B&Bs could see end of restrictive EU law as Jacob Rees-Mogg plans red tape cut

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BRITISH B&Bs are in line to be cut loose from restrictive EU laws as Jacob Rees-Mogg prepares to light a bonfire of red tape.

The Brexit Opportunities Minister yesterday revealed he plans to publish a hitlist of 1,500 Brussels regs still hindering UK firms.

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British B&Bs are set to be cut loose from restrictive EU laws
Brexit Opportunities Minister Jacob Rees-Mogg arrives at the Cabinet Office in Whitehall

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Brexit Opportunities Minister Jacob Rees-Mogg arrives at the Cabinet Office in WhitehallCredit: Reuters

One due for the chop is the Package Travel Directive that slaps small hotels with bundles of red tape if they also offer deals like theatre or dinner vouchers to guests.

Mr Rees-Mogg said the law was brought in to prevent “Carry On Abroad” disasters where holidaymakers get ripped off by rubbish packages.

But he said the EU law puts off small B&Bs “doing incredibly sensible and minor packages that are regulated as if full blown”. 

UK Hospitality boss Kate Nicholls backed the move and is currently having talks with the Minister to axe the holiday reg.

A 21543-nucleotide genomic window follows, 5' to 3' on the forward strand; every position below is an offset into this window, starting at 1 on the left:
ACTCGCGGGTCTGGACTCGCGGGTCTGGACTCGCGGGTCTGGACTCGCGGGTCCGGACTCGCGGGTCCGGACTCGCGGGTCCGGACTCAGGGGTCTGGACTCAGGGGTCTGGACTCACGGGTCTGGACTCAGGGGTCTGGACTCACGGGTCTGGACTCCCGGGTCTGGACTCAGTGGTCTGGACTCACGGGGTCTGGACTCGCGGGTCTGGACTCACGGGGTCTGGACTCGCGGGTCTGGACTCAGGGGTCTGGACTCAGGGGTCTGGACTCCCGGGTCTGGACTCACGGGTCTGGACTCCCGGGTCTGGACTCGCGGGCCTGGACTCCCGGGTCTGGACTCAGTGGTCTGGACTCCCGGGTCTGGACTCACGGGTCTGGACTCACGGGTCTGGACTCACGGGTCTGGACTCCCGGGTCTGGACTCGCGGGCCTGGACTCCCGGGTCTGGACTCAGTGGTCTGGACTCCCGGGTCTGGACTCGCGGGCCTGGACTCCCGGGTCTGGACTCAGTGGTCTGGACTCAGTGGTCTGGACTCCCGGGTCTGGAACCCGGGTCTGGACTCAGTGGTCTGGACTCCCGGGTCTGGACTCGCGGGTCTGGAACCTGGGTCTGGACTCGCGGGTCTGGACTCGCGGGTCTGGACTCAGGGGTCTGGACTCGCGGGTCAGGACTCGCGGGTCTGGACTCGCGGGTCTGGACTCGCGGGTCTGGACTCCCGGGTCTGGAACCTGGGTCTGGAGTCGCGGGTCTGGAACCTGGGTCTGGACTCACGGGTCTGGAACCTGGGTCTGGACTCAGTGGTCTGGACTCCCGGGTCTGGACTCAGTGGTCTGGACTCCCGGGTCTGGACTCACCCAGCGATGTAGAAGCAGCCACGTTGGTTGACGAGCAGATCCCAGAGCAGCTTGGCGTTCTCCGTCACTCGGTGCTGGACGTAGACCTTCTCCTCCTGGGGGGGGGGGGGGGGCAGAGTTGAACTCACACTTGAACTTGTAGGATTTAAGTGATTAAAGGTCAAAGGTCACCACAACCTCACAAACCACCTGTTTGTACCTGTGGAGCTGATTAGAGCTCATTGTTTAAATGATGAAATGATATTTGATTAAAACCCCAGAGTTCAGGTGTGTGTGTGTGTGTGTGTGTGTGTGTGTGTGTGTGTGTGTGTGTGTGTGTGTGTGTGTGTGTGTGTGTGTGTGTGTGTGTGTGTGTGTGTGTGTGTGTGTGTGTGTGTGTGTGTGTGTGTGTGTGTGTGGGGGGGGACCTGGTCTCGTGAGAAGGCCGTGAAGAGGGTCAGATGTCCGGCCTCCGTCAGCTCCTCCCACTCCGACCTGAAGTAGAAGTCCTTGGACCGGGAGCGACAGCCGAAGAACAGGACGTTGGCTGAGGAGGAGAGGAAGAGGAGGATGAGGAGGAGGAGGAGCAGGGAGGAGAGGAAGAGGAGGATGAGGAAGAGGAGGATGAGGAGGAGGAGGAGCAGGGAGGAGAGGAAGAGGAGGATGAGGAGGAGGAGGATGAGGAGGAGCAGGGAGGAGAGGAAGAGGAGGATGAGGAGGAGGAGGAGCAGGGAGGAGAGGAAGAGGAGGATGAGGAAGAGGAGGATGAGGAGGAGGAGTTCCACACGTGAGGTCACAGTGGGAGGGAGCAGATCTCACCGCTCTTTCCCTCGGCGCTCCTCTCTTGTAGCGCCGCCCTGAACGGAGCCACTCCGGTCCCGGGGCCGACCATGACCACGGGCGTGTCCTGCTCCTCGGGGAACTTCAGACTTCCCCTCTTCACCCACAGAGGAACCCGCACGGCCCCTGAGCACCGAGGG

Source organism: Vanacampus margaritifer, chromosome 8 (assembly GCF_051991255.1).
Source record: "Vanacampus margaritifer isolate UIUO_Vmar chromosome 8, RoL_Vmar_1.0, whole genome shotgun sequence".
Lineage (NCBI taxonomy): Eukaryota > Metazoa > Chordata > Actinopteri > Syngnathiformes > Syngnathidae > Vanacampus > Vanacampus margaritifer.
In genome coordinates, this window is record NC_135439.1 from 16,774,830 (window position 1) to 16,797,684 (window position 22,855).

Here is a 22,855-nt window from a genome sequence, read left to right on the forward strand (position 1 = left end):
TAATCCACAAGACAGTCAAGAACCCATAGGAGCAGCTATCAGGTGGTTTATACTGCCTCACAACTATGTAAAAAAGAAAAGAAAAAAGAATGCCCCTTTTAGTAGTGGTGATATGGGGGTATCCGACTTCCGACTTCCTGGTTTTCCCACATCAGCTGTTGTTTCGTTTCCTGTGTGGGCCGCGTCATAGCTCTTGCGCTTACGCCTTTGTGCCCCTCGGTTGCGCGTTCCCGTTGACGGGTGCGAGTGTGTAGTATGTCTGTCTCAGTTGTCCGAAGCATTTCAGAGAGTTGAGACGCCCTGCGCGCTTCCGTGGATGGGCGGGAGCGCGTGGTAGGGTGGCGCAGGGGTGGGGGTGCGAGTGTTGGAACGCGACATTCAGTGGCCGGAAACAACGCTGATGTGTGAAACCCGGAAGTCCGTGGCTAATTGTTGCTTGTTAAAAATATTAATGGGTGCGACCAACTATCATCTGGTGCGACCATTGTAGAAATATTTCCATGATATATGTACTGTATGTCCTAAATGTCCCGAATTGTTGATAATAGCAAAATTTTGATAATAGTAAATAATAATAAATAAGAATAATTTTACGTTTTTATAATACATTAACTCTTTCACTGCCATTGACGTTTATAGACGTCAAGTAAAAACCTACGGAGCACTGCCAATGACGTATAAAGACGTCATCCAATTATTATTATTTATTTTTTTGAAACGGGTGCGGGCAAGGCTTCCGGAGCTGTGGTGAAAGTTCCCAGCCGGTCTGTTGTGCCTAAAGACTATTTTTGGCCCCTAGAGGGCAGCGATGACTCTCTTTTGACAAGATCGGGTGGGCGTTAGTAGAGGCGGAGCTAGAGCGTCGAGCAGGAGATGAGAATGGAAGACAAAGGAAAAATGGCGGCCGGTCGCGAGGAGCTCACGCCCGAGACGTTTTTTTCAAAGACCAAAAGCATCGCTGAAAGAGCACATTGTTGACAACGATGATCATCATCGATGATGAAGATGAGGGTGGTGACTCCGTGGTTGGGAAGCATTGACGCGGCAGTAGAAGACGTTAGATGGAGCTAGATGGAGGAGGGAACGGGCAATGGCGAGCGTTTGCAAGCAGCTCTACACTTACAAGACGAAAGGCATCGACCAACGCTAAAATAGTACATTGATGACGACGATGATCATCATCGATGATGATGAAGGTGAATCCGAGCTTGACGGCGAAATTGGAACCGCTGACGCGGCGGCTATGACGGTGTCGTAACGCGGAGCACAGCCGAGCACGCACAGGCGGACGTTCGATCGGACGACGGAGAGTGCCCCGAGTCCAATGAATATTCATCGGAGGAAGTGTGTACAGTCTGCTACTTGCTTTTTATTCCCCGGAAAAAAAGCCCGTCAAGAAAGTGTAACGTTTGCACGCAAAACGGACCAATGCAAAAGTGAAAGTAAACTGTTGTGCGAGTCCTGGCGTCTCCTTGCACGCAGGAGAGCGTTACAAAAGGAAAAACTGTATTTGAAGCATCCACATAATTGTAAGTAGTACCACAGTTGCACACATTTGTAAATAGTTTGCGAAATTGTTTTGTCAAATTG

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She said: “The EU rules on package travel stop a B&B selling a dinner at a local pub or tickets to a visitor attraction as part of a package.

“This piece of red tape was designed to protect those heading off on a package holiday but instead Brussels bureaucracy is holding back our small tourism businesses from offering value added services to tourists.

“We estimate stripping it back could generate over £2bn of value added activity in tourism – our 3rd largest export earner.”

Since being appointed in September the arch-Brexiteer has been rooting out lingering EU laws that can be binned. 

Earlier this year he urged Sun readers to write to him with which rules they want ditched – and they have been taking up the offer in droves.

Yesterday told an event at the Centre for Policy Studies: “I already have, and I have to publish in due course, a list of about 1,500 pieces of retained EU law.

“And then people can see them in all that technicolour glory, and see which ones can be got rid of.”

In a nod to freedom-loving President Ronald Reagan, Mr Rees-Mogg said the nine scariest words in the English language are “we need to remain in lockstep with the EU.”

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